The anti-Semitism sweeping Europe

An entire summer spectacle of anti-Semitism is taking place on the very same continent where two out of three Jews were once murdered by the Nazis and their various European enablers.

Eiffel Tower Paris France 370 (photo credit: Reuters)
Eiffel Tower Paris France 370
(photo credit: Reuters)
Despite appearances, Europe is not the back lot for a summer horror film in which Jews fear for their lives, with chants of “Death to the Jews,” “Hamas, Hamas, Jews to the Gas,” “Hitler was Right,” juxtaposed against the faint echo of a similar soundtrack that consumed the continent not too long ago.
Such scenes are available for viewing on cable news and the Internet. But this is no movie, not a “War of the Worlds” media stunt but rather a full-blown pogrom in progress. All of it is in real time, the actors aren’t acting and the violence doesn’t require special effects. The scenes are not moving toward a happy ending, either.
An entire summer spectacle of anti-Semitism is taking place on the very same continent where two out of three Jews were once murdered by the Nazis and their various European enablers.
Sadly, this story is in no need of script doctors to pump up the audience and sensationalize the plot. What’s needed are real doctors to stitch up the wounded. The rioters, seemingly, do not require any motivation to finish the job.
In France, the epicenter of this new-wave anti-Semitism, protesters in Paris attempted to storm two synagogues and succeeded in trapping 200 Jews in a third. In Sarcelles, smoke bombs preceded the vandalizing of a kosher grocery and pharmacy. In Barbès, stone-throwing teenagers burned Israeli flags and unfurled a banner that read, “Israhell.”
Over the past month, eight synagogues in France have been targeted. In Toulouse, the scene where, in 2012, an Islamist murdered a teacher and three children at a Jewish school, two firebombs were hurled at a Jewish community center.
In Germany, arsonists threw firebombs at a synagogue in Wuppertal. An imam in Berlin called on Allah to smite all “Zionist Jews,” and an Orthodox Jewish teenager was assaulted.
When in Rome it’s best not to do what Italy’s neo-Nazis are doing – spray-painting swastikas and anti-Semitic graffiti on Jewish-owned businesses. Four people were murdered at the Jewish Museum in Brussels.
Norway’s Jewish museum is closed due to security concerns.
Thousands of demonstrators, purportedly in solidarity with Gaza’s victims, have protested in England, Vienna and Amsterdam – yet much of the rage is directed at Jews, and not specifically Israelis. England is reporting a 50 percent increase in anti-Semitic acts with 100 hate crimes occurring in July alone.
The climate for Jews in Europe had changed even before the crisis in Gaza. In a 2013 study, one-third of European Jews reported that they no longer wear religious attire or display Jewish symbols in public – 23% avoid Jewish events or venues altogether.
Many said they were contemplating emigration to Israel. France alone is expected to lose 5,000 Jews this year, to Israel’s gain.
Several months ago far-right extremists and neo-Nazis catapulted to victory in the European Parliamentary elections. Not since the 1930s had such a configuration of fascists found themselves in the seat of power.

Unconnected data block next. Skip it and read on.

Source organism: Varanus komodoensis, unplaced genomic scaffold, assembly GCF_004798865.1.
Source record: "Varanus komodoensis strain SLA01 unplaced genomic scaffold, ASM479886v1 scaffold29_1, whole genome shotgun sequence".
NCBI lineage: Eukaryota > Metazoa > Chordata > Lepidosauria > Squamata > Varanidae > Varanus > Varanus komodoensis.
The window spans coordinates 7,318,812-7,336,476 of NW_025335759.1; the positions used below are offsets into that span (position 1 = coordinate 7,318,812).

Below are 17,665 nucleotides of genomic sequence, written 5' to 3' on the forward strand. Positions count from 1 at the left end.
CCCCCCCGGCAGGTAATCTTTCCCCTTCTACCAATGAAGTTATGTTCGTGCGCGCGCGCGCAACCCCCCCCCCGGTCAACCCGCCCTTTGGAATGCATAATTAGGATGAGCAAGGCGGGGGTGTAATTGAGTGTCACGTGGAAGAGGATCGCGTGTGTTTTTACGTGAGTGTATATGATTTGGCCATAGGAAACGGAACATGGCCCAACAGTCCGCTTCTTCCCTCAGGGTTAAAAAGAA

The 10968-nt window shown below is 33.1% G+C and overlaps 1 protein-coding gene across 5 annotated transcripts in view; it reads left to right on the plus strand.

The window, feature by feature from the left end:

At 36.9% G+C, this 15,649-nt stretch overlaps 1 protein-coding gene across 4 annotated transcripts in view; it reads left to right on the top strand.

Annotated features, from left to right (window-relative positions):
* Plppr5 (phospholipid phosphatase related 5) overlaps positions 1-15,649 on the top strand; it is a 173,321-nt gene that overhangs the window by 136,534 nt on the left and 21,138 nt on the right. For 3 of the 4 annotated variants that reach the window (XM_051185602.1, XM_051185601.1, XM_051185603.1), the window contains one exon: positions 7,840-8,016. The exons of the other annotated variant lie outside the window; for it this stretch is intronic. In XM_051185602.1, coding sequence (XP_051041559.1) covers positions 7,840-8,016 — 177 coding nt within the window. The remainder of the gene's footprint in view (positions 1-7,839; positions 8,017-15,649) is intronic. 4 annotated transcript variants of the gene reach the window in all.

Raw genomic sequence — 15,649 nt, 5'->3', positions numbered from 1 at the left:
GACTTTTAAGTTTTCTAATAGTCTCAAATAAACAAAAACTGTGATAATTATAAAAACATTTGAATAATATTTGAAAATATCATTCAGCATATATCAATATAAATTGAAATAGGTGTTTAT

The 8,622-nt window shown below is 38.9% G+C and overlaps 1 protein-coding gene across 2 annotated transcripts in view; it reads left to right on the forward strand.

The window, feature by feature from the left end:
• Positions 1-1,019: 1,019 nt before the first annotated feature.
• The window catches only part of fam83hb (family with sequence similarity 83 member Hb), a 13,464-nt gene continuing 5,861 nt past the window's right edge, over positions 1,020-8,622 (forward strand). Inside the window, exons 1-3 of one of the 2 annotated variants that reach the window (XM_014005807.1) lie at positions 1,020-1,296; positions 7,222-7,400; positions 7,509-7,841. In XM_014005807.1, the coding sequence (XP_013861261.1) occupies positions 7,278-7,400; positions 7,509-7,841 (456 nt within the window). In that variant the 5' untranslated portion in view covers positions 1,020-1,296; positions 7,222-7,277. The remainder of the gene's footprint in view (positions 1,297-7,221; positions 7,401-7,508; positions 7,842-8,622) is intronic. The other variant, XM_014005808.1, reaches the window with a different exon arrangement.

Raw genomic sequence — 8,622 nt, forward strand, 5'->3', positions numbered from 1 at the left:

And here’s a bit of paradoxical chutzpah: while Jews are feeling unwelcome in Europe – their post-Holocaust sanctuary more short-lived than anyone had imagined – some Europeans are charging Israel with genocide.
Surely Europe, a mere generation after the Holocaust, is without the moral authority to point the finger at the descendants of a mass murder that was committed on its soil. Yet, however one may feel about the tremendous suffering in the Middle East, Palestinians, who have actually doubled in number since the occupation, are categorically not facing genocide. Ask any Armenian, Cambodian, Congolese, Sudanese, Rwandan, Mayan, Bosnian and, of course, Holocaust survivor how quickly they would have traded places with Gazans if given the chance.
There are those who say that these premonitions of 1930s Germany have little to do with today’s Europe and everything to do with the many young, unemployed, and culturally isolated Muslims who are raging against Israel, and their own bleak circumstances. The gravitational pull of Gaza is being taken to the European streets where Muslims now just happen to live.
It is true that many of the European protesters are Muslim immigrants – along with a smattering of left- and right-wing extremists who suddenly have something to unite them. It is also true that European foreign ministers have been steadfast in condemning these anti-Semitic attacks against the remnants of European Jewry.
Nonetheless, the sickness of anti-Semitism was surely not cured with the liberation of Auschwitz. As Daniel Jonah Goldhagen argues in his book, The Devil That Never Dies, Jew-hatred may have dissipated during the postwar era, but it still lay dormant, always ready to resurface and reclaim its title as the world’s favorite prejudice.
European Jewry, hardened by history, now more mobile, surely better informed and with Israel as a safe haven, has to decide whether these demonstrations are mere flashpoints, or represent something far deeper.
The author is a novelist, essayist and Senior Fellow at NYU School of Law, is the author, most recently, of Payback: The Case for Revenge.